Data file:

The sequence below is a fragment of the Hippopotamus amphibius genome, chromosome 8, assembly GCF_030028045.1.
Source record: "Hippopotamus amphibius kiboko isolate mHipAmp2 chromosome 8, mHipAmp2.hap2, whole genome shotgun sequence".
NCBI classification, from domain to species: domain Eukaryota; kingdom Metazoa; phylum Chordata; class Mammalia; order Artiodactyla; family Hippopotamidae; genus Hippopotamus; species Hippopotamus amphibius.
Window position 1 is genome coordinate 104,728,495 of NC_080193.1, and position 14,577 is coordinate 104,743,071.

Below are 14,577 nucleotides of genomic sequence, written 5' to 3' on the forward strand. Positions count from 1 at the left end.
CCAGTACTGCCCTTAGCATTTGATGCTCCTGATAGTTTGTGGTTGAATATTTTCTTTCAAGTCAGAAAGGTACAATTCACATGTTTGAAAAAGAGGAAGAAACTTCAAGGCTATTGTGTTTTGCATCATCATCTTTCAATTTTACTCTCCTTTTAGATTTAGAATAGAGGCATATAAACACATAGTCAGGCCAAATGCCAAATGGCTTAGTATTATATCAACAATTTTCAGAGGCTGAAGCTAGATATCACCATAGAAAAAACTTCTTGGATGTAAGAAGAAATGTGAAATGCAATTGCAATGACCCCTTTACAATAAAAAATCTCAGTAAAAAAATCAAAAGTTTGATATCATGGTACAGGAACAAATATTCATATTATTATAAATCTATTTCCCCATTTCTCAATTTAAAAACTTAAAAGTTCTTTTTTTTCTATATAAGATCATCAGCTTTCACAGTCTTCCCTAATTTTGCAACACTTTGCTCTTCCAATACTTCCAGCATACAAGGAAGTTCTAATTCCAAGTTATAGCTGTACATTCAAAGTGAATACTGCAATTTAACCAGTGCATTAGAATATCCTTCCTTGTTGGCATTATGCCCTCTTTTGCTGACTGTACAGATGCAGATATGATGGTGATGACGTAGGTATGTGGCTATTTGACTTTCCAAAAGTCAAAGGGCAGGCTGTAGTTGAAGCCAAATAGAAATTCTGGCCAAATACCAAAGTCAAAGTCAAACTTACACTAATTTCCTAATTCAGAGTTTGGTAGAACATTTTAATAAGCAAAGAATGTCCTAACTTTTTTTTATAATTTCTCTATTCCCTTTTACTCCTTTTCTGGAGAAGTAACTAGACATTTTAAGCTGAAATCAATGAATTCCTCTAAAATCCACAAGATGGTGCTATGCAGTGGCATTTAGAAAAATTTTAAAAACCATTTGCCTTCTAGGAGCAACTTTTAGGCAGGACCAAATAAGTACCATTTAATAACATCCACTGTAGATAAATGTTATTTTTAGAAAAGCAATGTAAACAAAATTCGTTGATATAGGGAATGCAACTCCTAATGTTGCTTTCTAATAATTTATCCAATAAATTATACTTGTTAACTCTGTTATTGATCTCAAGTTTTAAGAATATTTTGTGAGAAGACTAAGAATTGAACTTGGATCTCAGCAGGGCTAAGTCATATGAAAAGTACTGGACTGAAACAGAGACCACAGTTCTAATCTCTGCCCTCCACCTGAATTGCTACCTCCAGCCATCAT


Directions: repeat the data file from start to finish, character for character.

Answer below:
The sequence below is a fragment of the Hippopotamus amphibius genome, chromosome 8, assembly GCF_030028045.1.
Source record: "Hippopotamus amphibius kiboko isolate mHipAmp2 chromosome 8, mHipAmp2.hap2, whole genome shotgun sequence".
NCBI classification, from domain to species: domain Eukaryota; kingdom Metazoa; phylum Chordata; class Mammalia; order Artiodactyla; family Hippopotamidae; genus Hippopotamus; species Hippopotamus amphibius.
Window position 1 is genome coordinate 104,728,495 of NC_080193.1, and position 14,577 is coordinate 104,743,071.

Below are 14,577 nucleotides of genomic sequence, written 5' to 3' on the forward strand. Positions count from 1 at the left end.
CCAGTACTGCCCTTAGCATTTGATGCTCCTGATAGTTTGTGGTTGAATATTTTCTTTCAAGTCAGAAAGGTACAATTCACATGTTTGAAAAAGAGGAAGAAACTTCAAGGCTATTGTGTTTTGCATCATCATCTTTCAATTTTACTCTCCTTTTAGATTTAGAATAGAGGCATATAAACACATAGTCAGGCCAAATGCCAAATGGCTTAGTATTATATCAACAATTTTCAGAGGCTGAAGCTAGATATCACCATAGAAAAAACTTCTTGGATGTAAGAAGAAATGTGAAATGCAATTGCAATGACCCCTTTACAATAAAAAATCTCAGTAAAAAAATCAAAAGTTTGATATCATGGTACAGGAACAAATATTCATATTATTATAAATCTATTTCCCCATTTCTCAATTTAAAAACTTAAAAGTTCTTTTTTTTCTATATAAGATCATCAGCTTTCACAGTCTTCCCTAATTTTGCAACACTTTGCTCTTCCAATACTTCCAGCATACAAGGAAGTTCTAATTCCAAGTTATAGCTGTACATTCAAAGTGAATACTGCAATTTAACCAGTGCATTAGAATATCCTTCCTTGTTGGCATTATGCCCTCTTTTGCTGACTGTACAGATGCAGATATGATGGTGATGACGTAGGTATGTGGCTATTTGACTTTCCAAAAGTCAAAGGGCAGGCTGTAGTTGAAGCCAAATAGAAATTCTGGCCAAATACCAAAGTCAAAGTCAAACTTACACTAATTTCCTAATTCAGAGTTTGGTAGAACATTTTAATAAGCAAAGAATGTCCTAACTTTTTTTTATAATTTCTCTATTCCCTTTTACTCCTTTTCTGGAGAAGTAACTAGACATTTTAAGCTGAAATCAATGAATTCCTCTAAAATCCACAAGATGGTGCTATGCAGTGGCATTTAGAAAAATTTTAAAAACCATTTGCCTTCTAGGAGCAACTTTTAGGCAGGACCAAATAAGTACCATTTAATAACATCCACTGTAGATAAATGTTATTTTTAGAAAAGCAATGTAAACAAAATTCGTTGATATAGGGAATGCAACTCCTAATGTTGCTTTCTAATAATTTATCCAATAAATTATACTTGTTAACTCTGTTATTGATCTCAAGTTTTAAGAATATTTTGTGAGAAGACTAAGAATTGAACTTGGATCTCAGCAGGGCTAAGTCATATGAAAAGTACTGGACTGAAACAGAGACCACAGTTCTAATCTCTGCCCTCCACCTGAATTGCTACCTCCAGCCATCAT